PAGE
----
Women Participate Less in Interactive College Classes Due to Fear of Peer Judgment: Study
An American study has found that men participate more in ‘active learning’ courses compared to their female counterparts, who were, reportedly, not only more aware of their gender identity, but also feared gender-based judgments from peers.
Active learning is an instructional method that aims to engage students with the course material and learning process in a more holistic way through activities like role playing, class presentations, group discussions and projects, peer teaching, and debates, among other exercises. Compared to traditional lectures, active learning is a more hands-on approach to teaching. Research suggests that active learning increases student engagement and bolsters their ability to practically apply the information. A 2012 study had also found that it increases student retention, and enhances their academic performance, especially in in STEM courses. However, active learning can also trigger anxiety and a fear of negative evaluation in students since it doesn’t take diversities like different social, or learning, abilities of the vast spectrum of students into consideration. And, one of these oft-ignored diversities is gender.
Titled Gender Differences in Student Participation in an Active Learning Classroom, the study was published in the peer-reviewed journal CBE: Life Sciences Education. Performed by researchers from the Cornell University, the study examined the behaviors of students over two semesters across 40 lectures by eight instructors. The study found that men participated more in active learning courses. In addition to the heightened sense of gender identity and fear of gender-based judgment, the women also reported lower perceptions of their scientific abilities compared to men in STEM classes, which comprise science, technology, engineering and math.
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Research has shown that at some point during middle school, most boys develop a higher sense of self-worth and confidence than girls — either as a result of existing gender stereotypes, or varying levels and nuances of social conditioning propagated by society and passed down across generations. And this has a direct impact on their classroom participation: even in classrooms with 60 percent women, their voluntary participation to questions posed by instructors to the whole class remains lower than 40 percent, according to a 2014 study. The present study by Cornell University not only exposes this gender gap, but also demonstrates an urgent need to incorporate more inclusive pedagogical methods in order to bridge the gender-based disparities in STEM fields, as well as other educational disciplines.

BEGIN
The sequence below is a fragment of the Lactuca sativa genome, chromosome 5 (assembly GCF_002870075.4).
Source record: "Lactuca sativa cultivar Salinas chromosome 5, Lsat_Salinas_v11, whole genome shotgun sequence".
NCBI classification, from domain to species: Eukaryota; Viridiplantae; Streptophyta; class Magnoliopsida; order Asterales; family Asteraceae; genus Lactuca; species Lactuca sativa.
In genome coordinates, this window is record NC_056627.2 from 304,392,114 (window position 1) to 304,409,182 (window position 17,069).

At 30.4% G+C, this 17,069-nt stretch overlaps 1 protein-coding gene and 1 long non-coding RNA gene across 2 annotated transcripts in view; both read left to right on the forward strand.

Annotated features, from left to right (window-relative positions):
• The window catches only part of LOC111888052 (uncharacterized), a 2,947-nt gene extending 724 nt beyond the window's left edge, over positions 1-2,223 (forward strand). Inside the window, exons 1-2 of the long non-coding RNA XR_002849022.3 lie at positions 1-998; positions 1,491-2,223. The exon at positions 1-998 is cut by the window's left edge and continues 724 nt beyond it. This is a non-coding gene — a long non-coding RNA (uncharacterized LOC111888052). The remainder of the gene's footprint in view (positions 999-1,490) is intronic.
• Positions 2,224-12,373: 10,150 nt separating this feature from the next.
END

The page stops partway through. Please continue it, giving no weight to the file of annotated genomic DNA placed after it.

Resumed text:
While there might not be a one-stop solution to make active learning more inclusive, there are a multitude of ways to address it. First, since men volunteer to respond to classroom discussions more than women, experts suggest that: either using a randomized list of students to call upon for answers instead of waiting for them to raise their hands, or teaching students, who actively speak up in class, to yield the floor to others so that they don’t end up monopolizing all of the instructor’s time — could help relatively quieter students speak up and engage more. Second, research shows that men are more likely to volunteer for leadership roles in group projects while women often tend to settle for collaborative positions. Hence, assigning leadership positions to women could push them to take charge, and in doing so, at least, increase their participation, if not boost their confidence levels. Third, another strategy, based on studies, is asking students beforehand who they feel more comfortable partnering with for group projects in a bid to make them feel more included in the process rather feeling isolated, or underrepresented, in the groups they are assigned to work with.
With India gradually inching towards incorporating active learning into its education systems, it is time to focus on assimilating these inclusive practices into the new teaching methods so that the two decades’ old trend of girls outperforming boys in board exams across the country can be replicated within the active learning structure as well. “For us, it emphasizes that the instructor is really setting the stage for the students to act — and what that stage looks like can matter,” Gregor-Fausto Siegmund, one of the lead researchers of the study, commented.
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